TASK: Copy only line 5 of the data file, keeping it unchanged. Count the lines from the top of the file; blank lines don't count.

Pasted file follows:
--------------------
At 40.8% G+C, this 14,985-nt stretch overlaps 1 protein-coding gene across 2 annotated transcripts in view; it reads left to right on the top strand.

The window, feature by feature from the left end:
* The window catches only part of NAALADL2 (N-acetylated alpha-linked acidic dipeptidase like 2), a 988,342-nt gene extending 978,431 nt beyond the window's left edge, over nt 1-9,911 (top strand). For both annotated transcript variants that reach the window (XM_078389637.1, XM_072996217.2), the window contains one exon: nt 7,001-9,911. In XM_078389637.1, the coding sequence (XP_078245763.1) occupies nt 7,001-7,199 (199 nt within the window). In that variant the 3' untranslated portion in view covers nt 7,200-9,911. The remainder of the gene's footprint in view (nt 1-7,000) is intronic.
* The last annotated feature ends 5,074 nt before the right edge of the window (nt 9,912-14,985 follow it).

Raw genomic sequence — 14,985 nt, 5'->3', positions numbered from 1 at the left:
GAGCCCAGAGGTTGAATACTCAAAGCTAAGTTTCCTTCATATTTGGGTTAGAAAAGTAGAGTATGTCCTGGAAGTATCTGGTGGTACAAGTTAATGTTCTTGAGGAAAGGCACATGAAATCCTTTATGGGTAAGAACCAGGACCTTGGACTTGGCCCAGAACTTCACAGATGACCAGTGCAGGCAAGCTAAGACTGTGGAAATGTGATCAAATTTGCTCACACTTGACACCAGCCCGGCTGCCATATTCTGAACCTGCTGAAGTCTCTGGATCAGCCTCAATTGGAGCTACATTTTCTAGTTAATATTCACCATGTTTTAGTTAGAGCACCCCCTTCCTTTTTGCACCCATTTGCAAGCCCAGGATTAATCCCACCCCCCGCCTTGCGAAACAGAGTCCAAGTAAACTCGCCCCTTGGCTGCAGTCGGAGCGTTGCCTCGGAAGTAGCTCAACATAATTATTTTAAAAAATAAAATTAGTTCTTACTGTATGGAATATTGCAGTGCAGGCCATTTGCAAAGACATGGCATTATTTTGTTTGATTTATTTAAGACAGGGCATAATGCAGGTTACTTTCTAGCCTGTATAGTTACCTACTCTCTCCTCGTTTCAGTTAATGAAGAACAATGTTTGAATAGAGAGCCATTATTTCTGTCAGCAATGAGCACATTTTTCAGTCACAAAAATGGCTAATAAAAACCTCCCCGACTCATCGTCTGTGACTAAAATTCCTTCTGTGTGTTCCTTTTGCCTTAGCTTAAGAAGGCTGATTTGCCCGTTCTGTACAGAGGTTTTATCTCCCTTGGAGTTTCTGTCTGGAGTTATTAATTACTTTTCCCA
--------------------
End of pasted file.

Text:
Raw genomic sequence — 14,985 nt, 5'->3', positions numbered from 1 at the left: